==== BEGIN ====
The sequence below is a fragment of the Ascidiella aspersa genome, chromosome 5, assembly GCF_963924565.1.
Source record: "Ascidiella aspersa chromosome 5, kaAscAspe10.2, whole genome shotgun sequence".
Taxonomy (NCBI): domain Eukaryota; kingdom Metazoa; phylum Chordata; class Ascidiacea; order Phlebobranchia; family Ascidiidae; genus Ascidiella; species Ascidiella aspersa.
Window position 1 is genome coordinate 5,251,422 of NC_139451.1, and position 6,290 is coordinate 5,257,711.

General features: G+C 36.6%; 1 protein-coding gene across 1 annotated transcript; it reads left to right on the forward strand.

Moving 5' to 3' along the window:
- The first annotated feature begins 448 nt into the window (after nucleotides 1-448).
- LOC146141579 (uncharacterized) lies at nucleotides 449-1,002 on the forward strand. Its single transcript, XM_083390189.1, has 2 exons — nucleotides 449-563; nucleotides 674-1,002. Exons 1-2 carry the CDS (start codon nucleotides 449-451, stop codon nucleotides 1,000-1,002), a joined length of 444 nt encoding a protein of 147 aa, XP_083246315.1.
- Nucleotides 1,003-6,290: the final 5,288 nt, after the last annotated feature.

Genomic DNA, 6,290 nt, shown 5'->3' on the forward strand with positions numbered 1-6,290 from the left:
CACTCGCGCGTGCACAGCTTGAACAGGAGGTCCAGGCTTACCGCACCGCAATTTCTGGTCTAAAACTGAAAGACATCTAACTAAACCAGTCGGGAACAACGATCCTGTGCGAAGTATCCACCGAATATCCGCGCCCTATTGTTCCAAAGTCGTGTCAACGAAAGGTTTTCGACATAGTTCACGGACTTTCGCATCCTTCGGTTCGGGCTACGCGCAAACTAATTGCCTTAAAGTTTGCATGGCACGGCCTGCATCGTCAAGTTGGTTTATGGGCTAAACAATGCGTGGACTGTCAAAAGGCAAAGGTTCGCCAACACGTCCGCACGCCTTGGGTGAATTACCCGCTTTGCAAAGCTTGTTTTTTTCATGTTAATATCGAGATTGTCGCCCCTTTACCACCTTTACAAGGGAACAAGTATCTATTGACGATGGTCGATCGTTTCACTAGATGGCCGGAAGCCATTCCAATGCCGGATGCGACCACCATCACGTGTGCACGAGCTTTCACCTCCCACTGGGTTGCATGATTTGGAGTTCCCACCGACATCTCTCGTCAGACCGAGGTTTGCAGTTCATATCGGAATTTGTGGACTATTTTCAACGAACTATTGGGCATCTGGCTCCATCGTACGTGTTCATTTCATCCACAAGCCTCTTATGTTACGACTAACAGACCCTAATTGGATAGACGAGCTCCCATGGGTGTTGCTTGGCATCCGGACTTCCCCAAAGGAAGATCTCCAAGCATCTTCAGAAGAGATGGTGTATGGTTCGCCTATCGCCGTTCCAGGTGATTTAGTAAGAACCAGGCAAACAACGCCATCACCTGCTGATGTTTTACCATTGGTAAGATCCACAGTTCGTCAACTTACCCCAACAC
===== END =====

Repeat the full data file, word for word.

The sequence below is a fragment of the Ascidiella aspersa genome, chromosome 5, assembly GCF_963924565.1.
Source record: "Ascidiella aspersa chromosome 5, kaAscAspe10.2, whole genome shotgun sequence".
Taxonomy (NCBI): domain Eukaryota; kingdom Metazoa; phylum Chordata; class Ascidiacea; order Phlebobranchia; family Ascidiidae; genus Ascidiella; species Ascidiella aspersa.
Window position 1 is genome coordinate 5,251,422 of NC_139451.1, and position 6,290 is coordinate 5,257,711.

General features: G+C 36.6%; 1 protein-coding gene across 1 annotated transcript; it reads left to right on the forward strand.

Moving 5' to 3' along the window:
- The first annotated feature begins 448 nt into the window (after nucleotides 1-448).
- LOC146141579 (uncharacterized) lies at nucleotides 449-1,002 on the forward strand. Its single transcript, XM_083390189.1, has 2 exons — nucleotides 449-563; nucleotides 674-1,002. Exons 1-2 carry the CDS (start codon nucleotides 449-451, stop codon nucleotides 1,000-1,002), a joined length of 444 nt encoding a protein of 147 aa, XP_083246315.1.
- Nucleotides 1,003-6,290: the final 5,288 nt, after the last annotated feature.

Genomic DNA, 6,290 nt, shown 5'->3' on the forward strand with positions numbered 1-6,290 from the left:
CACTCGCGCGTGCACAGCTTGAACAGGAGGTCCAGGCTTACCGCACCGCAATTTCTGGTCTAAAACTGAAAGACATCTAACTAAACCAGTCGGGAACAACGATCCTGTGCGAAGTATCCACCGAATATCCGCGCCCTATTGTTCCAAAGTCGTGTCAACGAAAGGTTTTCGACATAGTTCACGGACTTTCGCATCCTTCGGTTCGGGCTACGCGCAAACTAATTGCCTTAAAGTTTGCATGGCACGGCCTGCATCGTCAAGTTGGTTTATGGGCTAAACAATGCGTGGACTGTCAAAAGGCAAAGGTTCGCCAACACGTCCGCACGCCTTGGGTGAATTACCCGCTTTGCAAAGCTTGTTTTTTTCATGTTAATATCGAGATTGTCGCCCCTTTACCACCTTTACAAGGGAACAAGTATCTATTGACGATGGTCGATCGTTTCACTAGATGGCCGGAAGCCATTCCAATGCCGGATGCGACCACCATCACGTGTGCACGAGCTTTCACCTCCCACTGGGTTGCATGATTTGGAGTTCCCACCGACATCTCTCGTCAGACCGAGGTTTGCAGTTCATATCGGAATTTGTGGACTATTTTCAACGAACTATTGGGCATCTGGCTCCATCGTACGTGTTCATTTCATCCACAAGCCTCTTATGTTACGACTAACAGACCCTAATTGGATAGACGAGCTCCCATGGGTGTTGCTTGGCATCCGGACTTCCCCAAAGGAAGATCTCCAAGCATCTTCAGAAGAGATGGTGTATGGTTCGCCTATCGCCGTTCCAGGTGATTTAGTAAGAACCAGGCAAACAACGCCATCACCTGCTGATGTTTTACCATTGGTAAGATCCACAGTTCGTCAACTTACCCCAACAC